This trend has been confirmed by other studies as well. Google’s own Research Division produced a great case study showing that game players are more attached to the web for their discovery/purchasing options. They also retain the connection to the web post-purchase, looking to extend their experience through multiple channels.
As an industry, we’ve seen web-based success stories play out frequently. Minecraft started as a Java application played in a browser. That web presence let players experience and share the content quickly, and enabled the developer to raise over $700k in user-contributed funds to help finish the game (a task done way before Kickstarter was around).
The HTML5 game Bouncy Mouse illustrates another great example of how to use the free-candy web. Their case study shows that the web version of their game not only generates revenue, but also gives them the ability to leverage the reach and ease-of-discovery aspects of the web to help drive users to the mobile versions of the game.
Other games, like Air-Mech and Don’t Starve, have taken advantage of the web’s reach and ease-of-access to offer early beta builds of the games to a large user base, iterating and making improvements before doing bigger launches in other digital distribution locations.
How to Make Free Candy
Creating a web version of your game is not an easy engineering task, but it’s far from impossible. Modern web technologies are easily capable of running high quality games in a browser. With a little effort you can put those technologies to work for you.
Overcome the Language Hurdle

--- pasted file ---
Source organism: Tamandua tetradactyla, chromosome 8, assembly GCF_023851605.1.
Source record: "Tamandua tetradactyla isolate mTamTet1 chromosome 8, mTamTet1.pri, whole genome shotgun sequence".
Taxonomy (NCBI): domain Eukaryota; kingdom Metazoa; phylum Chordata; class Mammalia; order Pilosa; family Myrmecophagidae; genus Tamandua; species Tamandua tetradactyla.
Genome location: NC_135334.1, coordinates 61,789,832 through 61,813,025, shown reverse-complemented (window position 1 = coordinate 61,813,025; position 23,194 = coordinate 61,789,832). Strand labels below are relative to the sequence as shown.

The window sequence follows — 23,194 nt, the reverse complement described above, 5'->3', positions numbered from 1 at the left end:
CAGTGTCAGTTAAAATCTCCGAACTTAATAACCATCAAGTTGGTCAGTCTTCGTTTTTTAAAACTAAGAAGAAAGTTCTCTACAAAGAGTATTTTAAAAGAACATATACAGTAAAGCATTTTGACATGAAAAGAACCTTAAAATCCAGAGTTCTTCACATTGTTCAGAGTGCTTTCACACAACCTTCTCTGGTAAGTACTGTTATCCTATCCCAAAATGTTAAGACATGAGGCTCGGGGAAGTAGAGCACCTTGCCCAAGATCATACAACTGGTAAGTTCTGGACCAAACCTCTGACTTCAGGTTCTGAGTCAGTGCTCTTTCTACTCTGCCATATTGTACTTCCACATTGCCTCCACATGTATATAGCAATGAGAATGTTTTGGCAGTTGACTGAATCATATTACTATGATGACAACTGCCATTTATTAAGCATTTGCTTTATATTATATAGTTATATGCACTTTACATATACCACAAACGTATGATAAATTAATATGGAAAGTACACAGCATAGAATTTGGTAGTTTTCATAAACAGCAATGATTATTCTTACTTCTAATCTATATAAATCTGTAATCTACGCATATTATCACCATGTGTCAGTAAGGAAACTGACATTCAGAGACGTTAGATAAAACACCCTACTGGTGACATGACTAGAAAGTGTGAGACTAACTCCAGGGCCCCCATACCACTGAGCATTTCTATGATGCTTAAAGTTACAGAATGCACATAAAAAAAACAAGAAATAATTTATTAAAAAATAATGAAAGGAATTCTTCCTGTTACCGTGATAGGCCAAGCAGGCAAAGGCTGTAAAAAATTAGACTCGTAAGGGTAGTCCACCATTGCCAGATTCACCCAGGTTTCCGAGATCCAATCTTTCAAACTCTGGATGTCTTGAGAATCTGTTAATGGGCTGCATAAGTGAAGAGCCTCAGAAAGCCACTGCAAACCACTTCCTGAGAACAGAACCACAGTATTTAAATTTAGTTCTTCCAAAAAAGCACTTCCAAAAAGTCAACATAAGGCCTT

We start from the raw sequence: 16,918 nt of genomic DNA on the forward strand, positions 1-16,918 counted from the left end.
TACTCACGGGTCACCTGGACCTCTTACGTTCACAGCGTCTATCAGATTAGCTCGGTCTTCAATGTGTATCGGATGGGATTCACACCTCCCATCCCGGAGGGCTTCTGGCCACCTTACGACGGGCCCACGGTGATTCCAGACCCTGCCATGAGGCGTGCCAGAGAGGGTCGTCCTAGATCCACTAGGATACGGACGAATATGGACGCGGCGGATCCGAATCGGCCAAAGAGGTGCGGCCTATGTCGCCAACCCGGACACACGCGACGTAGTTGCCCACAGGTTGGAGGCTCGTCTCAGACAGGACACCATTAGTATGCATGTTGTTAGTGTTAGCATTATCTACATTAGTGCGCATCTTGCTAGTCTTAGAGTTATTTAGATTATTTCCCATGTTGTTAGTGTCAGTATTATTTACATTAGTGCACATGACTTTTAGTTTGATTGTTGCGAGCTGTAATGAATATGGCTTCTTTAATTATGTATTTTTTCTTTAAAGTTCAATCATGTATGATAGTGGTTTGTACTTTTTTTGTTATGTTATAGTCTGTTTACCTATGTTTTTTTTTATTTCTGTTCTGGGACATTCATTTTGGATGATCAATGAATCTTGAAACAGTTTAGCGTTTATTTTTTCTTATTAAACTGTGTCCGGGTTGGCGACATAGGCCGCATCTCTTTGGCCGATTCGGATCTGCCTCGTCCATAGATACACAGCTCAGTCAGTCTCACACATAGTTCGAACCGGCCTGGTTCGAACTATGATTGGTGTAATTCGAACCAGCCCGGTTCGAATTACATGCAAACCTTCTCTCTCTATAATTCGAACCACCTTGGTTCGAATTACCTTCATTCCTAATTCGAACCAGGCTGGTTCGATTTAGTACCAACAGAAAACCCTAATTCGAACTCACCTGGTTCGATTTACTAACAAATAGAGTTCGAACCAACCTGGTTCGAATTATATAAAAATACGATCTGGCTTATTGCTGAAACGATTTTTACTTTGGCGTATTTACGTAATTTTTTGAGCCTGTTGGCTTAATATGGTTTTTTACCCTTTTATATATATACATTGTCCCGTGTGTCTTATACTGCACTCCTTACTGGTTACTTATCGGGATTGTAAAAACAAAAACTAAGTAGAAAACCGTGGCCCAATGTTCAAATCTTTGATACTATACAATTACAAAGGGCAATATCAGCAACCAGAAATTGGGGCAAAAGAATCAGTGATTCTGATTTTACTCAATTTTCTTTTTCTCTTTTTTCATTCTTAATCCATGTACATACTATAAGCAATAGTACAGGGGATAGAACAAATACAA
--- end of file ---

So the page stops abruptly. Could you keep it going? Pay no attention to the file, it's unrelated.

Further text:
Converting C++ to HTML5 is one avenue that simple 2D games like Angry Birds, Fishing Joy, Cut The Rope, and Bouncy Mouse have followed. A straight port may be cumbersome, but you can fill in the gaps with a technologies like emscripten, which help maintain a game’s look-and-feel while providing decent performance.
For more complex games, you can use new technologies like Native Client that let you run your existing C++ code in a web page. Lara Croft and the Guardian of Light is one example of a full console game that runs right in Chrome—Native Client let the developer leverage their existing code and content in their migration to the web.
Unity developers have the option to export a web version of their game that users can play with a browser plugin. As a bonus, in the Chrome browser, Native Client eliminates the need for users to install anything.
Optimize for the Web
Once you’ve addressed the initial issues in creating a web build, you must make sure that your game translates over to a web experience properly. Specifically, make sure that you:
- Use best practices for developing web games.
- Take into account how to transfer digital assets.
- Collect error feedback from users in the wild.
Once your game is live on the web, make sure that you allow users everywhere to experience it, and give them easy and incentivised means to share the game with their friends.
Most importantly, make sure that you take full advantage of your web presence by adding deep user-metric tracking to understand your users better, and implementing A/B testing to collect information about how users play your game. With that type of information, you can gain enough statistical data to determine which design elements in your game work, which ones don’t work, and which ones do the best job at funneling users from free-candy samples to premium purchases.
Start Making Candy!
The Internet is all about free content, social channels, and going viral. By using a few key pieces of technology, you can quickly generate a web-based build of your game to help drive user adoption and provide a base platform for marketing and viral social media. Give users some free candy, and they will happily buy the Kobe steak.